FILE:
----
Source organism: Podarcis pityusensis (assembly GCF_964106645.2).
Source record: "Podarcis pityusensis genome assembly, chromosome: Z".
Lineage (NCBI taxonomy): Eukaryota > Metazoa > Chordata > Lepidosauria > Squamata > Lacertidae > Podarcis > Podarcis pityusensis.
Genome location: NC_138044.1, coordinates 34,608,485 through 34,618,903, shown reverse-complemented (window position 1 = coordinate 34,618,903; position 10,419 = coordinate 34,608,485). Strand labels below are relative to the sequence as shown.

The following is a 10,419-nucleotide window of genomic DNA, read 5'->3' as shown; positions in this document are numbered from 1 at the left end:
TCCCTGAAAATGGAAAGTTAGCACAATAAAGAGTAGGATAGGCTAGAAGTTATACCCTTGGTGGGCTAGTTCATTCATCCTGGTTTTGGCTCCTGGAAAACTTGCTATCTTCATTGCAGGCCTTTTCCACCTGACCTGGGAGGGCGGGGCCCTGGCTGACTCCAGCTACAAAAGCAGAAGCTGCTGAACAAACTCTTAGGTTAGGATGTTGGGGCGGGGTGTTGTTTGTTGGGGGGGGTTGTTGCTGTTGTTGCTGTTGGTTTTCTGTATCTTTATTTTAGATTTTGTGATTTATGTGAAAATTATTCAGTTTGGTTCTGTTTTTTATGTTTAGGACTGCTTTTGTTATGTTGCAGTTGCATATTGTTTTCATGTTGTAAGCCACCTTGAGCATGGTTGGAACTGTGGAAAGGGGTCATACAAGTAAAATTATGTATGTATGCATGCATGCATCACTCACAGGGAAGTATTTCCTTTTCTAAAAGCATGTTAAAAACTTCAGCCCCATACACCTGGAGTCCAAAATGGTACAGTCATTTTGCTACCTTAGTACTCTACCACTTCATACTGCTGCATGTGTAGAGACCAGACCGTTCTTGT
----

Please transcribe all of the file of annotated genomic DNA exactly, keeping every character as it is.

Source organism: Podarcis pityusensis (assembly GCF_964106645.2).
Source record: "Podarcis pityusensis genome assembly, chromosome: Z".
Lineage (NCBI taxonomy): Eukaryota > Metazoa > Chordata > Lepidosauria > Squamata > Lacertidae > Podarcis > Podarcis pityusensis.
Genome location: NC_138044.1, coordinates 34,608,485 through 34,618,903, shown reverse-complemented (window position 1 = coordinate 34,618,903; position 10,419 = coordinate 34,608,485). Strand labels below are relative to the sequence as shown.

The following is a 10,419-nucleotide window of genomic DNA, read 5'->3' as shown; positions in this document are numbered from 1 at the left end:
TCCCTGAAAATGGAAAGTTAGCACAATAAAGAGTAGGATAGGCTAGAAGTTATACCCTTGGTGGGCTAGTTCATTCATCCTGGTTTTGGCTCCTGGAAAACTTGCTATCTTCATTGCAGGCCTTTTCCACCTGACCTGGGAGGGCGGGGCCCTGGCTGACTCCAGCTACAAAAGCAGAAGCTGCTGAACAAACTCTTAGGTTAGGATGTTGGGGCGGGGTGTTGTTTGTTGGGGGGGGTTGTTGCTGTTGTTGCTGTTGGTTTTCTGTATCTTTATTTTAGATTTTGTGATTTATGTGAAAATTATTCAGTTTGGTTCTGTTTTTTATGTTTAGGACTGCTTTTGTTATGTTGCAGTTGCATATTGTTTTCATGTTGTAAGCCACCTTGAGCATGGTTGGAACTGTGGAAAGGGGTCATACAAGTAAAATTATGTATGTATGCATGCATGCATCACTCACAGGGAAGTATTTCCTTTTCTAAAAGCATGTTAAAAACTTCAGCCCCATACACCTGGAGTCCAAAATGGTACAGTCATTTTGCTACCTTAGTACTCTACCACTTCATACTGCTGCATGTGTAGAGACCAGACCGTTCTTGT